The other thing that I wanted to do, and it's an ongoing process, is just to make sure that we have great relations with the other teams, other NFL owners, as well as with the league office, and that continues to be a high priority.

You mentioned the new senior VP of sales and marketing and the new "senior leadership staff" of four vice presidents you created In July. Have you been pleased with that new structure?

Yes, I have been. Laura Sankey in her (marketing and sales) position has really added a lot to the organization. I think Betsy Mitchell (as vice president of organizational/staff development), I have great confidence in her and that position really helps us. And obviously Jason Wied (as vice president of administration/corporate counsel) and Vicki Vannieuwenhoven (as vice president of finance) are in similar roles that they had in the past. But I think having more people at that vice-presidential level really benefits the organization. I think you have more people discussing and examining some of the tough issues we deal with.

The other thing that I think has been a tremendous positive is Russ Ball, as the vice president of football administration and player finance. He's been invaluable in terms of having a voice on the administrative side, and I think it's given us a bridge between football and the administration that we haven't had in the past. So I see that as a real positive this year, and I think going forward it's something that will really help us.

The new Nitschke Field project is underway, but an Atrium expansion was put on hold. Can you explain the current status of those projects?

The new Nitschke Field, believe it or not, some work is being done right now despite the minus-temperatures. We're excited about it. We're going to have about 2,500 seats. I think it's going to greatly enhance the training camp experience for fans. It will be the same type of field that we have down on the surface in Lambeau. It really depends on the growing season in the spring, but we're hopeful it will be ready for training camp.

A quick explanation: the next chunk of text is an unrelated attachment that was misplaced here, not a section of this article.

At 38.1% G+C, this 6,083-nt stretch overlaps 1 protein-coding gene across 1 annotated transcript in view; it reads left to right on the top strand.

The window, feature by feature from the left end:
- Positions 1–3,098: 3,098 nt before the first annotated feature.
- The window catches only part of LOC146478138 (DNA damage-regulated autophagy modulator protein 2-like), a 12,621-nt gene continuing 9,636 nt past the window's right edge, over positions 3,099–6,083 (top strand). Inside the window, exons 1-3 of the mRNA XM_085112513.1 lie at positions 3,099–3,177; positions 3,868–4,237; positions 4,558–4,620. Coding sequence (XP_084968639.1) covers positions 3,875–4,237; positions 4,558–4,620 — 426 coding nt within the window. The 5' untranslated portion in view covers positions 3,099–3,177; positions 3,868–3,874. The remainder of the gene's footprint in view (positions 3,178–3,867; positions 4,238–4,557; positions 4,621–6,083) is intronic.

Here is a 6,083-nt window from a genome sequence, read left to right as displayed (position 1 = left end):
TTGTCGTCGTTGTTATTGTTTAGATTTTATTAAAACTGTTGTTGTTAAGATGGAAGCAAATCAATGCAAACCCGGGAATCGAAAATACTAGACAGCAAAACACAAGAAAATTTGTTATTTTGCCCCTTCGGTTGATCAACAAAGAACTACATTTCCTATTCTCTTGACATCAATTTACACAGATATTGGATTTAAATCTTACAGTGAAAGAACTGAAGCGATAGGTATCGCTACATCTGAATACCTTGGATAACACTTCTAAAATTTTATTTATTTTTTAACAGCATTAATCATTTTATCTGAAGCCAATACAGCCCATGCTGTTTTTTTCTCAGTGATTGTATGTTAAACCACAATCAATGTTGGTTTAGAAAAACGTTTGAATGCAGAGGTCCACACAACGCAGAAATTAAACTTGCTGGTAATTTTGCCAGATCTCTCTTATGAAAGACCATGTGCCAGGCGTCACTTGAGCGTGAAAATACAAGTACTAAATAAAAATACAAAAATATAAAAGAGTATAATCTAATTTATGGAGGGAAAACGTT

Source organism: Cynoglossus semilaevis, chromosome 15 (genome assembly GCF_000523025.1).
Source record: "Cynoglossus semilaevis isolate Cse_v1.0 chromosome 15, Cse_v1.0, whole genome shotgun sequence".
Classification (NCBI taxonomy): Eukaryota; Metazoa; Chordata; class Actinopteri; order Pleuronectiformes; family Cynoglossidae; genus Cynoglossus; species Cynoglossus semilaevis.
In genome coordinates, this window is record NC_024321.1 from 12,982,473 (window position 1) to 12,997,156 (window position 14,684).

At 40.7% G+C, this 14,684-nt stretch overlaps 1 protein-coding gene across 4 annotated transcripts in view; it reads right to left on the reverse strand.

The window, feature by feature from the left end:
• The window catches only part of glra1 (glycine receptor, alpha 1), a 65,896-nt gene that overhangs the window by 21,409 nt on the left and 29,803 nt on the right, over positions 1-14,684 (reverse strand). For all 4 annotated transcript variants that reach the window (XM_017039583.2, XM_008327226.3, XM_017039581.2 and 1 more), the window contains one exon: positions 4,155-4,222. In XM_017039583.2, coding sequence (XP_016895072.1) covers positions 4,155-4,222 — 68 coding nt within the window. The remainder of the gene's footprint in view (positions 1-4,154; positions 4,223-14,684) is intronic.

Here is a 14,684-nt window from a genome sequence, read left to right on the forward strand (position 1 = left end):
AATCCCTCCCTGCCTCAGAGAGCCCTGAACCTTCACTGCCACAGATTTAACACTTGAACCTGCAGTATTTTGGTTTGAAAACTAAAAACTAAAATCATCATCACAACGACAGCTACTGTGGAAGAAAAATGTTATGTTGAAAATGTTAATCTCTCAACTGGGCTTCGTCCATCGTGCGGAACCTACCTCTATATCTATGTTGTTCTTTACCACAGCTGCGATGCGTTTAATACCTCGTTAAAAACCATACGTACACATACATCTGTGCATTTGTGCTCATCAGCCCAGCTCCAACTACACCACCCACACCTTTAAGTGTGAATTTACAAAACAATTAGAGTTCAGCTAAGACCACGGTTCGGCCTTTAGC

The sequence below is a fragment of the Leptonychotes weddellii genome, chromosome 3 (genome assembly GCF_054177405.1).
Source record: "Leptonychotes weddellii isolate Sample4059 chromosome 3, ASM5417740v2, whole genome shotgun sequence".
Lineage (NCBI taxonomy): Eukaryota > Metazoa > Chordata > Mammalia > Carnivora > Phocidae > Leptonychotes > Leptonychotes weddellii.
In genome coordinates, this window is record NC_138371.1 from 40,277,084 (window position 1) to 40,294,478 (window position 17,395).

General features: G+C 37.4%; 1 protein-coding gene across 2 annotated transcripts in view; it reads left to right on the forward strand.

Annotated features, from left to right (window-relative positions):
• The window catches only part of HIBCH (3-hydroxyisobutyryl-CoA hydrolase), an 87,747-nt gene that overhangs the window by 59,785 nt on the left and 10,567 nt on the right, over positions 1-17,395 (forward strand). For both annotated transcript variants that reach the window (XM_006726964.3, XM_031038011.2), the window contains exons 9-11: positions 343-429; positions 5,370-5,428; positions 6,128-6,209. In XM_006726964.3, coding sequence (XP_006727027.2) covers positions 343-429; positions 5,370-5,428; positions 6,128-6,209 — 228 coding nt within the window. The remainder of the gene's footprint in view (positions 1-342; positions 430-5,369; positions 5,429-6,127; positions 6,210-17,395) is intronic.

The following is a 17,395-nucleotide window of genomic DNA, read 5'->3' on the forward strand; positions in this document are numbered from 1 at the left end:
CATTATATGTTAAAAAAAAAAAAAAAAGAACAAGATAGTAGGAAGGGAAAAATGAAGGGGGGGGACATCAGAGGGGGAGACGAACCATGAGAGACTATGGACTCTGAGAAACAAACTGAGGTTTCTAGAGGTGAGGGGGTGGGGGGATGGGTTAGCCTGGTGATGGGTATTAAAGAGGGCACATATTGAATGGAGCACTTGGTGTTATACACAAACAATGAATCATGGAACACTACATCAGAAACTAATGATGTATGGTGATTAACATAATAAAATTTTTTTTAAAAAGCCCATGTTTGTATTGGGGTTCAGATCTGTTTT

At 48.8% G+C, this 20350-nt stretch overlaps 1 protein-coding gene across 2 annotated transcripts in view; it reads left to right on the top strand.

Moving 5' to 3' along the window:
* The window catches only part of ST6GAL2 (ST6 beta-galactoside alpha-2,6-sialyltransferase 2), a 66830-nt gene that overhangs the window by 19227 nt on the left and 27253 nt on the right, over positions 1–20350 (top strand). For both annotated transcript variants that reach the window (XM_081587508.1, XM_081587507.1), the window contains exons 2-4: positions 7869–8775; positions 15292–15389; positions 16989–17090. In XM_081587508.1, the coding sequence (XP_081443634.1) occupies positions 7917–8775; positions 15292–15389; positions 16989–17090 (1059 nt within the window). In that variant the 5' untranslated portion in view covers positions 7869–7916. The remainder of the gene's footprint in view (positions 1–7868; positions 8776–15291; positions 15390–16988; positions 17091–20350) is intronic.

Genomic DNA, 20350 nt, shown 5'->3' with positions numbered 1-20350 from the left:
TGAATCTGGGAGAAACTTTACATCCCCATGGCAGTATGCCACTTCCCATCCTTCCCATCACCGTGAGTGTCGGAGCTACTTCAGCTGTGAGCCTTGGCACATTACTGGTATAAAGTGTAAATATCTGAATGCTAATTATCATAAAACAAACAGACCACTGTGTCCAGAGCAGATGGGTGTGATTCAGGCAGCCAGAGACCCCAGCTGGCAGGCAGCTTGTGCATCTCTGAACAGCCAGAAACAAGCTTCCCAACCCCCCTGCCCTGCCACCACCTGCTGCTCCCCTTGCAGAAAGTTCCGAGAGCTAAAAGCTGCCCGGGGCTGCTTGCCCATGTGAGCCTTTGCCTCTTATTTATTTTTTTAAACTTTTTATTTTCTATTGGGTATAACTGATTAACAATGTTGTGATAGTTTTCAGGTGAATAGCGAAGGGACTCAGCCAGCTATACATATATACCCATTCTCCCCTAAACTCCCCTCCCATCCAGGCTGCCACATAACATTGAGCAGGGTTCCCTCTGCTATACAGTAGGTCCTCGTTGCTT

My hope is going forward that we'll have two 150-yard long grass practice fields, which will give us a lot more flexibility in terms of being able to practice outside. For training camp, I think it will be a much nicer set-up for our fans. It's really designed for the fans to watch practice. I think it also helps us from a safety standpoint. I kind of cringed when I watched some of the training camp practices last year. We had good crowds, but they were literally spilling off onto Oneida Street, and I think this will be a better situation.

We're also looking at the possibility of heating that field, which would give us the capability to practice outside later in the season. That's something that could be really helpful to football. Ted and I have talked about it. We just want to make sure if we do it, that it will be used.

The Atrium expansion is still on hold. We're still kind of monitoring, like every other business, the state of the economy. But also we are moving forward with our master planning process. We're working with the Hammes Co. on a master plan, and we want to make sure we've got that completed before we make any decisions on what we would do with the Atrium.

The gameday experience at Lambeau Field has been ranked No. 1 for the last couple of years. Can it still be improved?

I think we have to keep looking at what we're doing. First of all, we take great pride in the fact that we have been ranked No. 1, but I don't think we can afford to rest on our laurels, and I think we need to continue to look at it. One of the things we do a lot is survey our fans and try to get as much feedback as we can.

We really have something special here. The history and tradition and atmosphere here is really unique, and we look at both in the stadium and outside the stadium. Obviously this year we added the Tundra Tailgate Zone. We got a lot of feedback from fans, and I would say generally people viewed that as a positive. It was a change that enhanced the experience for people that wanted to do that, so those are the kinds of things we'll continue to look at.